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In the dynamic world of startups and venture capital, understanding the nuances of angel investing is crucial. We sat down with Quinn Robertson, who runs the 412 Angel group in Northwest Arkansas, to delve into the essentials of angel investing. Here’s a detailed look at our conversation, where Quinn shares invaluable insights for prospective investors and entrepreneurs alike.

For individuals interested in angel investing, what are the first steps they should take to get involved?

What I typically tell potential investors is really a couple of things. Go immerse yourself into venture capital worlds. That could be Twitter, news articles, podcasts, etc. Just get in via osmosis for a little while. That’s the best way to start to learn the lingo and get up to speed. Secondly, try to find a group of individuals who are doing this and learn from the smart people around you. This is a team sport. Learn from folks who have done this for a while. Go be a part of a pack before you try to go at it, lone wolf style.

What are the key requirements or qualifications for someone to become an angel investor?

In order to invest in certain opportunities, you must be what the SEC defines as an accredited investor. For everyone else, you can start on various crowdfunding platforms like WeFunder or Republic, and build those angel investing muscles with smaller amounts, like $5-100, before you start to write the $10,000 checks that we all want to invest at some point in the future.

In your experience, what are the best stages of a startup for angel investors to get involved and why?

Really, there’s no right answer, it’s all about preference. I’ll share a few anecdotes I hear often though. If an angel investor is viewing the investment truly as a do-good philanthropic component of their giveback, then the absolute earliest stages where you can craft and mold and help support an entrepreneur at the idea stage is probably the right time to come in because you have a lot of ability to get in and roll up your sleeves. If you’re thinking about this from a capitalistic perspective, most people will start to angel invest after someone has launched a product, maybe they’ve gotten a little bit of early customer revenue and they’re really trying to go from a toddler to a teenager at that point.

How can startup founders effectively engage with angel investors?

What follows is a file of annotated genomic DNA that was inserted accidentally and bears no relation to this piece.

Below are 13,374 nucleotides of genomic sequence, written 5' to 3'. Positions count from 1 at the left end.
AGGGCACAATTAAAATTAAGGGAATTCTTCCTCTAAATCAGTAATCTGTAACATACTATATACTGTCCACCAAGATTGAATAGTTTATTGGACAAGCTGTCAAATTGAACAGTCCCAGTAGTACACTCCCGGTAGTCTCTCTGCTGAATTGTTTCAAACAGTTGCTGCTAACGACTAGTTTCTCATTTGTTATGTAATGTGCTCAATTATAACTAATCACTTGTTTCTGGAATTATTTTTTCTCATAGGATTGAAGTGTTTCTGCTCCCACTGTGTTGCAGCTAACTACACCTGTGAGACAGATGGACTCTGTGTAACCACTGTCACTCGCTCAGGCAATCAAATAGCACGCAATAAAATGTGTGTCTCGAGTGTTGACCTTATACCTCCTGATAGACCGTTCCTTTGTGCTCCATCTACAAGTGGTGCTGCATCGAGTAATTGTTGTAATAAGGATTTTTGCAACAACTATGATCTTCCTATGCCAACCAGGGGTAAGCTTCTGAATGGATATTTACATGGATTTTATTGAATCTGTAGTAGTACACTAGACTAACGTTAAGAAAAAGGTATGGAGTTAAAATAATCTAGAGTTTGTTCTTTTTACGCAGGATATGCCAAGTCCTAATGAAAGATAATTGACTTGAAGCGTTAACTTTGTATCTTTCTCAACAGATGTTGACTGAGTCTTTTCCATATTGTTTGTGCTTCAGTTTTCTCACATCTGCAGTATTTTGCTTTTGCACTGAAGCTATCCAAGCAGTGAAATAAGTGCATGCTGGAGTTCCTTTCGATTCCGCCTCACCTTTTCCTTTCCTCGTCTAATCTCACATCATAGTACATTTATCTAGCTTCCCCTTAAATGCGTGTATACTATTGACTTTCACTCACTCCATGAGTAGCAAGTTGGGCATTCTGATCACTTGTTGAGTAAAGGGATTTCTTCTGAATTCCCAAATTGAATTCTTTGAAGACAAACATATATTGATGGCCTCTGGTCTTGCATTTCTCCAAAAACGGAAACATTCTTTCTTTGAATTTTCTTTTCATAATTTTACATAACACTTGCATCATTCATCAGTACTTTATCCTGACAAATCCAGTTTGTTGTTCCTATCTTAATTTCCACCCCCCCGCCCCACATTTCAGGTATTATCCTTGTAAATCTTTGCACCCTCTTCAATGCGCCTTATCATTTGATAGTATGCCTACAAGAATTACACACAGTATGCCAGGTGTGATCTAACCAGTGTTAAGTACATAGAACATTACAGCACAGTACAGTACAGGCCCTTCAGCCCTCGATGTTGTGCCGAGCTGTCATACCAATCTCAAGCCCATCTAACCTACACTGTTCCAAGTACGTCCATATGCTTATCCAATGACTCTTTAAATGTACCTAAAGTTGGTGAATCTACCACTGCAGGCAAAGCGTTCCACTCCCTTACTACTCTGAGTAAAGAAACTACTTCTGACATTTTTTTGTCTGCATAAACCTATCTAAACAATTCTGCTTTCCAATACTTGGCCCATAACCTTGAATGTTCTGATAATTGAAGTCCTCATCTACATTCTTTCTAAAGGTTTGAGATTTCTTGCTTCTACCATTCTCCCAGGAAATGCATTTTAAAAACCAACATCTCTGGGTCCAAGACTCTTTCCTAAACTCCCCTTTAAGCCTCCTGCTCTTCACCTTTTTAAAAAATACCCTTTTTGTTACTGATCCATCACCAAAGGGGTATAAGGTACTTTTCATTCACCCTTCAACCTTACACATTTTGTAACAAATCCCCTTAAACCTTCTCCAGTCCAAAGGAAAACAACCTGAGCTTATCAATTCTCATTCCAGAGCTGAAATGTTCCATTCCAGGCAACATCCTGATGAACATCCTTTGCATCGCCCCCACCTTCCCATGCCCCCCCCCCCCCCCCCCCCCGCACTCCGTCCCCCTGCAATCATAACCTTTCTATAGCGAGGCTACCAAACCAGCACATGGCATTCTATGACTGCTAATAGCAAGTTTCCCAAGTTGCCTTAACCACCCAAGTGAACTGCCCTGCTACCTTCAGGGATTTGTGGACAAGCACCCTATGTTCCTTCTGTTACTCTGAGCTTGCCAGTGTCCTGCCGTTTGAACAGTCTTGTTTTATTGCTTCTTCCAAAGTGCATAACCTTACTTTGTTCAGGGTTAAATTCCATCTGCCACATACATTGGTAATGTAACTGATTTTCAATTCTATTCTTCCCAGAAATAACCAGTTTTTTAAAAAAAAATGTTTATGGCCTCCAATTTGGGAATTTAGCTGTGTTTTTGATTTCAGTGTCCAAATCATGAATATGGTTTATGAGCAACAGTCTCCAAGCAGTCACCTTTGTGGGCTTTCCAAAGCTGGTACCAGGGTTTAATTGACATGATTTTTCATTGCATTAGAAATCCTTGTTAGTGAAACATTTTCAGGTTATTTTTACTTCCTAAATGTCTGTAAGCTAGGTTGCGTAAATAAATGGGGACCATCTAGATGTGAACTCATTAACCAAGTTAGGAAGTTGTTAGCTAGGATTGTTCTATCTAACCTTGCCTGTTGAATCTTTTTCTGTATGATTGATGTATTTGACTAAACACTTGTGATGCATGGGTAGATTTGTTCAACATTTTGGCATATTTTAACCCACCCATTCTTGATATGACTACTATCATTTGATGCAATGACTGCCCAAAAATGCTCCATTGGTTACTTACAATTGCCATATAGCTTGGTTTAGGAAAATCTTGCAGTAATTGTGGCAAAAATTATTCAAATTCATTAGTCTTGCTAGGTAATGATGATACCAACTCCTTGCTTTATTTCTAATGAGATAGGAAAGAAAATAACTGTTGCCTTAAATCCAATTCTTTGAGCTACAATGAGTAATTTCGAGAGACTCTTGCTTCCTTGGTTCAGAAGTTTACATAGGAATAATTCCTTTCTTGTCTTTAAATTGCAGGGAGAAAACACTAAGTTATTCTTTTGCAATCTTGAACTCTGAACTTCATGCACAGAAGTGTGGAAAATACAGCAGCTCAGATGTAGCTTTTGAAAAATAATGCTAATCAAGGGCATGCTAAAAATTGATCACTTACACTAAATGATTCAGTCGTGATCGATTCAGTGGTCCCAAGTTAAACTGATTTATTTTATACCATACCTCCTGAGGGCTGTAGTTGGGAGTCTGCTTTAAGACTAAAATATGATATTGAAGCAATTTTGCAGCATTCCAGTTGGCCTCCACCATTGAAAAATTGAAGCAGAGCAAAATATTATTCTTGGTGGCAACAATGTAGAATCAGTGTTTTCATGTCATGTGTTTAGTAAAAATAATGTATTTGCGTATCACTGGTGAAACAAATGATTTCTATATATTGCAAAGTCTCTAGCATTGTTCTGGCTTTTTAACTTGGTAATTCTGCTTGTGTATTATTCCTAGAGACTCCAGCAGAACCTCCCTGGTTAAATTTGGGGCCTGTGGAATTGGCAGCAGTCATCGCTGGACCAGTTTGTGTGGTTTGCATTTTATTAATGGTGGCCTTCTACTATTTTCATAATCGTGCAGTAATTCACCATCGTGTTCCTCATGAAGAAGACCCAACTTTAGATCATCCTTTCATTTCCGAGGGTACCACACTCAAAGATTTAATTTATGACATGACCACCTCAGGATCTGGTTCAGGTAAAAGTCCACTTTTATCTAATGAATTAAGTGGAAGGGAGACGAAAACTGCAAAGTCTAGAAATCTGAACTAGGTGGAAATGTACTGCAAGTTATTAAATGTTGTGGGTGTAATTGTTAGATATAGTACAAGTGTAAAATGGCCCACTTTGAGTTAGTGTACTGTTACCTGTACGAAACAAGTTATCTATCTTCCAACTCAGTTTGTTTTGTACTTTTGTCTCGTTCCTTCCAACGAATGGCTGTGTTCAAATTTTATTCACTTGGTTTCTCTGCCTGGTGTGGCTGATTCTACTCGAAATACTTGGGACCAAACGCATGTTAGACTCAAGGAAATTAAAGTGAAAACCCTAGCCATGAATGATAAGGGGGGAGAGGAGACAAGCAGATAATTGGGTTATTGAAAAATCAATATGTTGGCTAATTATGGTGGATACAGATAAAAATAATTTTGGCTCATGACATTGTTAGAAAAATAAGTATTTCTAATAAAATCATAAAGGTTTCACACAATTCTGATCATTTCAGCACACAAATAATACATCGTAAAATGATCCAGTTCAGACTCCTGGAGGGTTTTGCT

The best way to engage with angel investors is to start by going and finding where they all huddle together, like in formal angel groups or something similar. That’s probably the right starting point. Finding your one-off random angel investors will just be a lot more difficult. AngelList is also a way to go and find individual angels that might be out there in the world.

What criteria do you use to evaluate potential startup investments?

First, the team, which comes as no shock to anybody—do they have an insight into the world that no one else has? Do they have the gusto? Are they transparent? Do they understand where their assets are and where liabilities lie? The second thing that I typically look at is the level of validation that they walk in the door with. Basically: Traction, traction, traction.

What are some common pitfalls new angel investors should be aware of?

First and foremost is believing that you can pick a couple of stocks and hit the home runs very consistently. Some angels come in and think that they’re going to find ‘the one.’ When in reality, the best folks that do this professionally in VC’s get it right one out of ten times.

What trends do you see shaping the future of angel investing in the next few years?

I expect to see angels and angel groups across especially the middle of the country and underserved markets sharing companies, investment opportunities, and knowledge amongst angel investor groups and just being more collaborative.

How can people get involved with 412 Angels?

If you think you might have an interest, reach out to me at We send out a newsletter with companies that we find and interact with that need help and support. Part of angel investing is not just writing a check but it’s being supportive. And if you want to write a check then come learn, get yourself a foundational level of knowledge and start to have some fun with it.


Quinn’s comprehensive responses offer a deep dive into the world of angel investing, providing actionable advice for those looking to enter the field and insightful tips for startups seeking angel investment.

About Quinn

Quinn Robertson, a native of Northwest Arkansas, graduated from the University of Arkansas with his Masters in Accountancy and passed the CPA exam. After graduation, he moved to Wichita, KS to work at Koch Industries in various technology and innovation roles. He then joined an entrepreneur support organization in Wichita to run an angel group, where he learned his passion for growing entrepreneur communities and building investor relationships. He’s excited to continue to promote early stage entrepreneurship and capital mobilization with the 412 Angels program!